Officium Defunctorum (Requiem) à 6 by Tomás Luis de Victoria
Officium Defunctorum is a musical setting of the Office of the Dead composed by the Spanish Renaissance composer Tomás Luis de Victoria in 1603. The texts have also been set by other composers including Morales.
Victoria includes settings of the movements of the Requiem Mass, accounting for about 26 minutes of the 42 minute composition, and the work is sometimes referred to as Victoria’s Requiem.
Victoria’s Officium Defunctorum is considered one of the greatest works of sacred choral music of the Renaissance.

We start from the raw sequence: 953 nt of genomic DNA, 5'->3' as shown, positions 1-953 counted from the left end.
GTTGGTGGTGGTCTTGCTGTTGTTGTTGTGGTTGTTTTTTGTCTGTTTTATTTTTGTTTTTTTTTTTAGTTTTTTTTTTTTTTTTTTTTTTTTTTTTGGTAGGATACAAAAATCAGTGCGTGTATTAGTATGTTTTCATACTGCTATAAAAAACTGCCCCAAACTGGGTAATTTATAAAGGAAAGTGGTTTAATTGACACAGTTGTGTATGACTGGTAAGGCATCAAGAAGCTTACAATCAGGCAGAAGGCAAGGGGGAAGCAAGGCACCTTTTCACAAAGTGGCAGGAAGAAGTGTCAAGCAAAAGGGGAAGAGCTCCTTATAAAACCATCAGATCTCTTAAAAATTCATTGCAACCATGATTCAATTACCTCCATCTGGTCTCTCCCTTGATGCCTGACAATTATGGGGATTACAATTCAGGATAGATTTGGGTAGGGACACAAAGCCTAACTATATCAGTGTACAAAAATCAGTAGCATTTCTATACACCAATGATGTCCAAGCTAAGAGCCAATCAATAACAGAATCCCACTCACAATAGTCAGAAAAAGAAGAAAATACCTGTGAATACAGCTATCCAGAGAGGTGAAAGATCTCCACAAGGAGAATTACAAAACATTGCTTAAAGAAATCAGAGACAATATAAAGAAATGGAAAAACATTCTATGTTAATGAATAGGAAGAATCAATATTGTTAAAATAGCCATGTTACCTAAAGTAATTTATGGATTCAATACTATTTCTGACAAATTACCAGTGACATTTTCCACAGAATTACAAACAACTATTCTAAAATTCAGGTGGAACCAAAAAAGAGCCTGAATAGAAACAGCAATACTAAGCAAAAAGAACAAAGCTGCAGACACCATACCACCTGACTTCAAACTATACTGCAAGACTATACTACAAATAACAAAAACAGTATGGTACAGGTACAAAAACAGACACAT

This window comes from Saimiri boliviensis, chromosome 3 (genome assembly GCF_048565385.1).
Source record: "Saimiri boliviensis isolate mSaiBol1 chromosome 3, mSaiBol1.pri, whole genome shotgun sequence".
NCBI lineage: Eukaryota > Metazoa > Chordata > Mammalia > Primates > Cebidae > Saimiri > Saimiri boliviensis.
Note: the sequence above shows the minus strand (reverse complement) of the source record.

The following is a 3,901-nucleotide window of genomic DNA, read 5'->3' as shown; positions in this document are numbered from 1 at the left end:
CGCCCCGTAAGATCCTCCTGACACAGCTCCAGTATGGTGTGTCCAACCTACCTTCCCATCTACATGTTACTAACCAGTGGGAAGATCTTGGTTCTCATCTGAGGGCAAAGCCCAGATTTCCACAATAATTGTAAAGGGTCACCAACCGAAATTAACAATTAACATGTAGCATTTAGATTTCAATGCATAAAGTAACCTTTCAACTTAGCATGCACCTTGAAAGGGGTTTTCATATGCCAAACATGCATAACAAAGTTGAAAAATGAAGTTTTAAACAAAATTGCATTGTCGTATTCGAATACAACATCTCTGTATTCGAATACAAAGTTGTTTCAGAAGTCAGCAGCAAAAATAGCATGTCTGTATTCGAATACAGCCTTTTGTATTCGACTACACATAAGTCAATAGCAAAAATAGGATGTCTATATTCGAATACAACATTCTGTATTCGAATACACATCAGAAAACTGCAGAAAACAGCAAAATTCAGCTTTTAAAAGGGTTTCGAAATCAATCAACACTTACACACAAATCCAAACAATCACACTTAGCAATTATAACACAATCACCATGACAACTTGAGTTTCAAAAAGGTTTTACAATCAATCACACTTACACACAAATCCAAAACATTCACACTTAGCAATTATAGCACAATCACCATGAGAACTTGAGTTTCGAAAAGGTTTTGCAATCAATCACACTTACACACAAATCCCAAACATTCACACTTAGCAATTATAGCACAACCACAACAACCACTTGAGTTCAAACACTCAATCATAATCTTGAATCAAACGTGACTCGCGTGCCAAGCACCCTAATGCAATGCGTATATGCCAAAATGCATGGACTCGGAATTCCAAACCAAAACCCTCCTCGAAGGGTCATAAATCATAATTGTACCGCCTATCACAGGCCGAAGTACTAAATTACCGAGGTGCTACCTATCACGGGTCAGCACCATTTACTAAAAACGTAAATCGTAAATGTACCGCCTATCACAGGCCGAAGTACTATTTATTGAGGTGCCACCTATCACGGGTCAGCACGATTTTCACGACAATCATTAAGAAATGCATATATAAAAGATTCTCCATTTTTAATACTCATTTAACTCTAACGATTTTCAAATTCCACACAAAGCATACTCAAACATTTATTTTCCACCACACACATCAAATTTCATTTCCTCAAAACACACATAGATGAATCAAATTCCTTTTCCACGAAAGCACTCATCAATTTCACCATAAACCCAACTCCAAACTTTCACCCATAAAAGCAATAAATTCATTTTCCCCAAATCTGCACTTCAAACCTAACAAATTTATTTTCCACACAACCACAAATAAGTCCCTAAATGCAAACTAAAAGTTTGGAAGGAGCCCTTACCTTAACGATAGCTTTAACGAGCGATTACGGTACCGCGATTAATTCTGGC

From the 1580s Victoria worked at a convent in Madrid where he served as chaplain to the Dowager Empress Maria, sister of Philip II of Spain, daughter of Charles V, wife of Maximilian II and mother of two emperors. Officium Defunctorum was composed for the funeral of the Empress Maria. She died on February 26, 1603 and the great obsequies were performed on April 22 and 23. After Victoria made revisions and published Officium Defunctorum in 1605, he added a dedication to Margret, Maria’s daughter. This piece was also Victoria’s last composition before he passed In 1611.